A Review of The Making of Swallows and Amazons (1974) by Anne Gaelan



Photos are used with the kind consent of the author.

The Arthur Ransome Society

This uplifting memoir by Sophie Neville tells us how a schoolgirl’s life was transformed by unexpectedly starring in a major film adaptation of the world famous classic tale by Arthur Ransome.

A minor role as author Laurie Lee’s childhood sweetheart led to her winning the role of Ransome’s much-loved tomboy Titty Walker.

Interspersed with the narrative are charming diary entries twelve-year-old Sophie made of her day-to-day experiences.

The book captures the demanding work required of child actors and the additional pressures they faced of discomfort and school work.

The narrative also opens a window onto the detailed process of film making and the many  skills involved.  Photographs include examples of call sheets.

However, the book’s greatest asset is how it communicates a sense of camaraderie between players and crew.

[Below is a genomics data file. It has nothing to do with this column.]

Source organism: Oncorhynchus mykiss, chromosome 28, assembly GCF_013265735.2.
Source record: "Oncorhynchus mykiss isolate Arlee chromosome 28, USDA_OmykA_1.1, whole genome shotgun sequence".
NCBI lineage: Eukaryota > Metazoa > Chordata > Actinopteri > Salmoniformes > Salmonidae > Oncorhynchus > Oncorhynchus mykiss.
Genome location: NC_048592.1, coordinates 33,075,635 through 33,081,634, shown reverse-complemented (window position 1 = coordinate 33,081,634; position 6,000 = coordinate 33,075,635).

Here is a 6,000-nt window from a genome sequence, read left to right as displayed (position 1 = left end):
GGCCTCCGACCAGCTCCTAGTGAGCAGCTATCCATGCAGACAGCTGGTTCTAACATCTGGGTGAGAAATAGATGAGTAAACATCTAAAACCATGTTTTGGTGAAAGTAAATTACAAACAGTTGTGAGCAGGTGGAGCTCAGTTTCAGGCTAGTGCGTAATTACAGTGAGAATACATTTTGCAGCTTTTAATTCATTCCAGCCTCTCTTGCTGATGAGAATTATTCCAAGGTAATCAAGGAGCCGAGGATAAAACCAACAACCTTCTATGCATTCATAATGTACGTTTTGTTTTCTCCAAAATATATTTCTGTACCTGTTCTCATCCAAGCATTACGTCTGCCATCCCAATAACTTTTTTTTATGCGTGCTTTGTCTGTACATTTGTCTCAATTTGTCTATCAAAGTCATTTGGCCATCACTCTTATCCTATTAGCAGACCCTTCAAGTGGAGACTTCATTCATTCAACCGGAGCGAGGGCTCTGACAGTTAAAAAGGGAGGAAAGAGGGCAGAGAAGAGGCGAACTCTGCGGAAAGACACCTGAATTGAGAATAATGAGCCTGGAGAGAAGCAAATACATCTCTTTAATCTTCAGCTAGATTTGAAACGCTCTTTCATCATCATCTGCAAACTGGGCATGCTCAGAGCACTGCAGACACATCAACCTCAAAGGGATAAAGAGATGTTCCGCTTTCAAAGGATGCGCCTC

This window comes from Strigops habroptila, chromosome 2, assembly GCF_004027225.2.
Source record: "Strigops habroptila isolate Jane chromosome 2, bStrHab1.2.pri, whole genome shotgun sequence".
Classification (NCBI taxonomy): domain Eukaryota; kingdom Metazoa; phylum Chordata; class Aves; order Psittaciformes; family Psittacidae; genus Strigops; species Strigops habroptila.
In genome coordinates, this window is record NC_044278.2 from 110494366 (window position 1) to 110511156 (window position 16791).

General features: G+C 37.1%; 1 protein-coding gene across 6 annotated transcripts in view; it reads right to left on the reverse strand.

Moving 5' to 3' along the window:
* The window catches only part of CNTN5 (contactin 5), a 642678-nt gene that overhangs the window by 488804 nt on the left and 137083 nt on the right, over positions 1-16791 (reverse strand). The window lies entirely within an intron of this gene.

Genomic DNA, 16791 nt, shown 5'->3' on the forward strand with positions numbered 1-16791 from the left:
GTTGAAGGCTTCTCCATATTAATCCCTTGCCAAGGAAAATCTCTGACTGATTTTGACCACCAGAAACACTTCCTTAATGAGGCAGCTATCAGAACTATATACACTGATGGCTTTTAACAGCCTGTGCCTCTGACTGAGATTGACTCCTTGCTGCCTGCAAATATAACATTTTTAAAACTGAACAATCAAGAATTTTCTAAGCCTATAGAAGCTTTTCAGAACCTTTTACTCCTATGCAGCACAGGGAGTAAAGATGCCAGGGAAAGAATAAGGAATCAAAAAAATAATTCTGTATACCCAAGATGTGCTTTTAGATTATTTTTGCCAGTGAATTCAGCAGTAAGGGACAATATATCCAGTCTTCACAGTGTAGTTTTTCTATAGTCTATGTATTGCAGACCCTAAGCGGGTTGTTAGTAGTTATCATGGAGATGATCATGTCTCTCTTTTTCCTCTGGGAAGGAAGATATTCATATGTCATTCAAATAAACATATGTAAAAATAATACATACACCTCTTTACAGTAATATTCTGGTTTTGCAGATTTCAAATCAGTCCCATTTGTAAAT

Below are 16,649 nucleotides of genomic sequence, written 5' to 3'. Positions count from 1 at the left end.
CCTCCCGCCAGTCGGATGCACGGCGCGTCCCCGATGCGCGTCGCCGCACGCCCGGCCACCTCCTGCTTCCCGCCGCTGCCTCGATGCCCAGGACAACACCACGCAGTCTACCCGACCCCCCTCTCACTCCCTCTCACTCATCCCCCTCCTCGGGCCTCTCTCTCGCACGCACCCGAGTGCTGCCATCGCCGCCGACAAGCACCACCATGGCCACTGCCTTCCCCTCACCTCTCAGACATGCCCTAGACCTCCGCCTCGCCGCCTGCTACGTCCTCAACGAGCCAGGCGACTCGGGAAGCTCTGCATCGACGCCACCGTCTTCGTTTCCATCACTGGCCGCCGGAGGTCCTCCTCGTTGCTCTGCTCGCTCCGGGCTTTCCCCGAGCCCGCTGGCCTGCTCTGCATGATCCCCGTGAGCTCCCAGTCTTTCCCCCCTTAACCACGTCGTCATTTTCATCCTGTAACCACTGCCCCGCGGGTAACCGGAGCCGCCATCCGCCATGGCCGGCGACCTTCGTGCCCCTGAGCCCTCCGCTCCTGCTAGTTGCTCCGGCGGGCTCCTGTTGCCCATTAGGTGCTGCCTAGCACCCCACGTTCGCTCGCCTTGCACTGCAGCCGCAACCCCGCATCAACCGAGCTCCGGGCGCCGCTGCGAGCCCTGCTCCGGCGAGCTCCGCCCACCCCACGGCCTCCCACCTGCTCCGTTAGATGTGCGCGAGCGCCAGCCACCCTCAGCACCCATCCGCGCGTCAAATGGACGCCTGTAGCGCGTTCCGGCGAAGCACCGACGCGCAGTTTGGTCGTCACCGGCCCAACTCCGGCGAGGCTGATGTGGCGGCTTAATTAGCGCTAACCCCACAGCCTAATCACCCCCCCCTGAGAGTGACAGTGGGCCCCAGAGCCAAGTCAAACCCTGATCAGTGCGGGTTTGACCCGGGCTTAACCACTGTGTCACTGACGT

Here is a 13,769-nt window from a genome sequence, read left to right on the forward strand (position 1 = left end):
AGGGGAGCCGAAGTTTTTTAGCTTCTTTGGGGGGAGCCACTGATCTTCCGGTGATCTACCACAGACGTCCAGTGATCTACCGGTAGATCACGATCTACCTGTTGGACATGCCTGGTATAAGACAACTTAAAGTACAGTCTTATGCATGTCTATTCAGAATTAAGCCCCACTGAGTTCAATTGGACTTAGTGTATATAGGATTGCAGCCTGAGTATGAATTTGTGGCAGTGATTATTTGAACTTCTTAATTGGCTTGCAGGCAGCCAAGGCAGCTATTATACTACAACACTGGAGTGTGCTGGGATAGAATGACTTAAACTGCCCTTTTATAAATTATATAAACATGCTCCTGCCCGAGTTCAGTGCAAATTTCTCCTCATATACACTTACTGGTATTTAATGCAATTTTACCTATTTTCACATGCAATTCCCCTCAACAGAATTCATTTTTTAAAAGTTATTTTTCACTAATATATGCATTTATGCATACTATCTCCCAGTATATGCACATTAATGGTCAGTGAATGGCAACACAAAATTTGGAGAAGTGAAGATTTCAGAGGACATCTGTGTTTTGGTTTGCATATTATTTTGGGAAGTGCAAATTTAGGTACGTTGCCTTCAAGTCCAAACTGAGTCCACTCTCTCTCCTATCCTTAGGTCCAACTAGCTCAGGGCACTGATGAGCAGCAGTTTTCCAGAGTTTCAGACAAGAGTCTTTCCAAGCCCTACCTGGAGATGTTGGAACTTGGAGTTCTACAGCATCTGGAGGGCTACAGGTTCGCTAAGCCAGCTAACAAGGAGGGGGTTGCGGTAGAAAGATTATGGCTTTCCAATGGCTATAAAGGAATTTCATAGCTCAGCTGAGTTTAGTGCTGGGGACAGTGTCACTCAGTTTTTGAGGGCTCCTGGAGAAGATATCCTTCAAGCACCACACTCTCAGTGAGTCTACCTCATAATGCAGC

In a profession notorious for back-stabbing it is refreshing to read how such a community worked with mutual respect for each other on a highly commercial enterprise.  Claude Whatham, the director particularly comes across as a kindly and empathetic influence.

This production you feel had heart and its success was deserved.

This work is a treat with an afterward not to be missed!











The French Connection

Now we have a brave new voice in the world with the new French President,  it is time to add a new post.

Did you know that both Oscar Wilde and Arthur Ransome had connections with France?

Wilde had sympathies with the Revolutionaries who had a vision of a better, more egalitarian society and he expressed Republican sympathies in his poetry.

Fluent in French, having spent a long time in France as a youth, he was widely read in French literature.

When Arthur Ransome undertook his commission to write Oscar Wilde: A Critical Study he travelled to France to meet the French poet Paul Fort, an important voice in the Symboliste movement, among others.

Ransome supported the Russian Revolutionaries and like Wilde, had sympathy with their aims of a better, fairer society.   Wilde’s poetry must surely have struck a chord with him along with the much-envied French society of the early nineteenth century.

Let us hope M. Macron succeeds to uphold the principles of the Revolution in this increasingly divisive and divided world.

Vive la France!